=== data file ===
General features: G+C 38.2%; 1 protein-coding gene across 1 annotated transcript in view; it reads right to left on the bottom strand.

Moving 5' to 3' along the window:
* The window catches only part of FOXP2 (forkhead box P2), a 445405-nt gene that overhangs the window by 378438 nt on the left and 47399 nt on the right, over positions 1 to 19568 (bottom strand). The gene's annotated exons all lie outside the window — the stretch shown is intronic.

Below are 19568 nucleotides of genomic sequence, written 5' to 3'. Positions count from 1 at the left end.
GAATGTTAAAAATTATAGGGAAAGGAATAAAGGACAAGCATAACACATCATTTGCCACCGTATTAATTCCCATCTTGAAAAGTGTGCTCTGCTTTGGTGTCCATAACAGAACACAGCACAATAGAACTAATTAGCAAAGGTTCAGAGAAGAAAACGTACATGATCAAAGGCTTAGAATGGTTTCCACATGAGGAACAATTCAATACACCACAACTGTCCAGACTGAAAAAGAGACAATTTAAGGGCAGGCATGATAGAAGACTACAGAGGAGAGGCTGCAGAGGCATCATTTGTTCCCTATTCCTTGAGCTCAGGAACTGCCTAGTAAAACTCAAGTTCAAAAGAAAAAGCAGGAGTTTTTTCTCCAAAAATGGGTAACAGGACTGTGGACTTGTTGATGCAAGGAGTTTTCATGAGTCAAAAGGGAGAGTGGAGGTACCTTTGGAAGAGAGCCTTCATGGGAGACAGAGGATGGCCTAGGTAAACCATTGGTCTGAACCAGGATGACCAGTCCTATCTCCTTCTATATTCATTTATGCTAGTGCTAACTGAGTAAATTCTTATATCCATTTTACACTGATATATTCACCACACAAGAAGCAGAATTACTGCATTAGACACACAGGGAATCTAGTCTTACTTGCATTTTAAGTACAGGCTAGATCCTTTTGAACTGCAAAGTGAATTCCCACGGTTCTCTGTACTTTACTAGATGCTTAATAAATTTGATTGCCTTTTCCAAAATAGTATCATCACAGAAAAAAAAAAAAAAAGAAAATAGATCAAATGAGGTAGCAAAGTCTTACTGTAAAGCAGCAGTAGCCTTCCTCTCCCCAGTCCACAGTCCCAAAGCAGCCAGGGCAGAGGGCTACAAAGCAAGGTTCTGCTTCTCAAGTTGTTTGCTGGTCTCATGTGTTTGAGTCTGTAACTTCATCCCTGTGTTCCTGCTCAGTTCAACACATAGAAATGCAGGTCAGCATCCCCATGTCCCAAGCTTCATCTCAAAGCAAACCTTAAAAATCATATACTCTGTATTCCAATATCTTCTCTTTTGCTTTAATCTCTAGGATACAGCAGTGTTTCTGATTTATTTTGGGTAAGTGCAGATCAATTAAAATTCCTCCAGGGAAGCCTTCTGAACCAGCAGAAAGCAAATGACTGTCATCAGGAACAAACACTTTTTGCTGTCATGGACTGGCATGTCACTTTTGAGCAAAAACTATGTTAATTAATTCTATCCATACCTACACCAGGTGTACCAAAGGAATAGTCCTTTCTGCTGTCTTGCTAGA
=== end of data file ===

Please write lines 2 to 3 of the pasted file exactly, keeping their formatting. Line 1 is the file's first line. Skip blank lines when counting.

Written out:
Moving 5' to 3' along the window:
* The window catches only part of FOXP2 (forkhead box P2), a 445405-nt gene that overhangs the window by 378438 nt on the left and 47399 nt on the right, over positions 1 to 19568 (bottom strand). The gene's annotated exons all lie outside the window — the stretch shown is intronic.